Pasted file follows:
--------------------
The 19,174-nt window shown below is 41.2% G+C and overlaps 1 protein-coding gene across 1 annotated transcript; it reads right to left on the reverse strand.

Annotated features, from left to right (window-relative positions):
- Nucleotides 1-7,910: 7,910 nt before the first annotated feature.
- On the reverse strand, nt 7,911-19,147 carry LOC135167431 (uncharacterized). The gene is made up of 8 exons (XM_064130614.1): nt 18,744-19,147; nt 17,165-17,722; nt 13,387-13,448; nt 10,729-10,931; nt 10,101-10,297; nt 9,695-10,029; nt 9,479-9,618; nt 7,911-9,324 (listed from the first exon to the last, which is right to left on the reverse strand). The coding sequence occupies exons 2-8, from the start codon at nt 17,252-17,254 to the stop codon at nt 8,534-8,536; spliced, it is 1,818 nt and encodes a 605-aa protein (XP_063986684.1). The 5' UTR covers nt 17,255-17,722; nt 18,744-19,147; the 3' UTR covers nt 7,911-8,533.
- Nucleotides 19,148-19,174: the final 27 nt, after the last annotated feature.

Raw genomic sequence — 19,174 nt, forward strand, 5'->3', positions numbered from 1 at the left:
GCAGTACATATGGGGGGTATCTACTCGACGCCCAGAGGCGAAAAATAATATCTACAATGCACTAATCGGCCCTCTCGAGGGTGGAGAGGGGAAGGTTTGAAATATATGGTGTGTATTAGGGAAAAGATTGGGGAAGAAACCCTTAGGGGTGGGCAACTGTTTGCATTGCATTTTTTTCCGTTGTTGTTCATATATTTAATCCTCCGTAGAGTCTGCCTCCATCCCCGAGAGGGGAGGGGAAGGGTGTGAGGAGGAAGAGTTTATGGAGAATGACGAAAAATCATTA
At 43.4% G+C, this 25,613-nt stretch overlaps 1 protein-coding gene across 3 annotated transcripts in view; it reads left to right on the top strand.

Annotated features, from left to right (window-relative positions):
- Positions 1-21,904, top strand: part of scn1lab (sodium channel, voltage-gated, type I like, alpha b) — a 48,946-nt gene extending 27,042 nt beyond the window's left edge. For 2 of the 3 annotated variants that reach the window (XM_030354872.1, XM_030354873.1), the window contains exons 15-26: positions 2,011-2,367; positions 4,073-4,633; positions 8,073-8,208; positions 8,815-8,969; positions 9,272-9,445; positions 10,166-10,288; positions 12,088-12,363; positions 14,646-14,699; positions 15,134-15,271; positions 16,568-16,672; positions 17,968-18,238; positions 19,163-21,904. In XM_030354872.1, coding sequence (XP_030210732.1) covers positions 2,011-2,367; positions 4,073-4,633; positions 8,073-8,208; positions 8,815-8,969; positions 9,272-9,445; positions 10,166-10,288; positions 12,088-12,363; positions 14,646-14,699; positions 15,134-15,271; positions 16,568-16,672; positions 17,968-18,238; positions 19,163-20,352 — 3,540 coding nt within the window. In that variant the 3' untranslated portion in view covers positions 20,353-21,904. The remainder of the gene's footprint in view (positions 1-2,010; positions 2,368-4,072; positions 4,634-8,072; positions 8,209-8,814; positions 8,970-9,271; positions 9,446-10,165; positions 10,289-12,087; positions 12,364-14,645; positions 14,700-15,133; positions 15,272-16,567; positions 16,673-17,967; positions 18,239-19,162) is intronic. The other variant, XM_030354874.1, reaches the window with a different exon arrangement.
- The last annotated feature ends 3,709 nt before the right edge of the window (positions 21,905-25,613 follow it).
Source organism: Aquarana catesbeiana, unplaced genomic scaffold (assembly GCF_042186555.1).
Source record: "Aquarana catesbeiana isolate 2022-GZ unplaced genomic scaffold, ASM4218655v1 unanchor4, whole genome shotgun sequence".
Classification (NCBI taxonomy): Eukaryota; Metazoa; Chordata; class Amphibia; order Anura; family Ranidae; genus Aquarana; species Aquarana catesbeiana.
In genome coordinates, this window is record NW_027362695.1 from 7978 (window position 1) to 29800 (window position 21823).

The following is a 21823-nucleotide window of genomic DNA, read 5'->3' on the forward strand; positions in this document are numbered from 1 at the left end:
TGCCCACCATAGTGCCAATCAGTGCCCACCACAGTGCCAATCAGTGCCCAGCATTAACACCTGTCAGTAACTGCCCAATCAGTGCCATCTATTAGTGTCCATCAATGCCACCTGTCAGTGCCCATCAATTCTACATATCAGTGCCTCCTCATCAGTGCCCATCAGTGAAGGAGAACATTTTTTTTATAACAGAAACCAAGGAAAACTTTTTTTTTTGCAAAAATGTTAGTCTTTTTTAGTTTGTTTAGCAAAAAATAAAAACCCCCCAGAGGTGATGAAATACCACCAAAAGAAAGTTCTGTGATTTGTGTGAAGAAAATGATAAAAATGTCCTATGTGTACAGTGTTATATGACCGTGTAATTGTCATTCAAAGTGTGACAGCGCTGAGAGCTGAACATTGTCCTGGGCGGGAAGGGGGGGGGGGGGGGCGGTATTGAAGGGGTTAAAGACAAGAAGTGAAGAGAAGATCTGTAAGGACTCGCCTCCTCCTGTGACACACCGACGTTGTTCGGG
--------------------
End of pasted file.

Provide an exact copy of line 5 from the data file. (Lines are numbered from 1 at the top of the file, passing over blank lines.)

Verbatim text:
- Nucleotides 19,148-19,174: the final 27 nt, after the last annotated feature.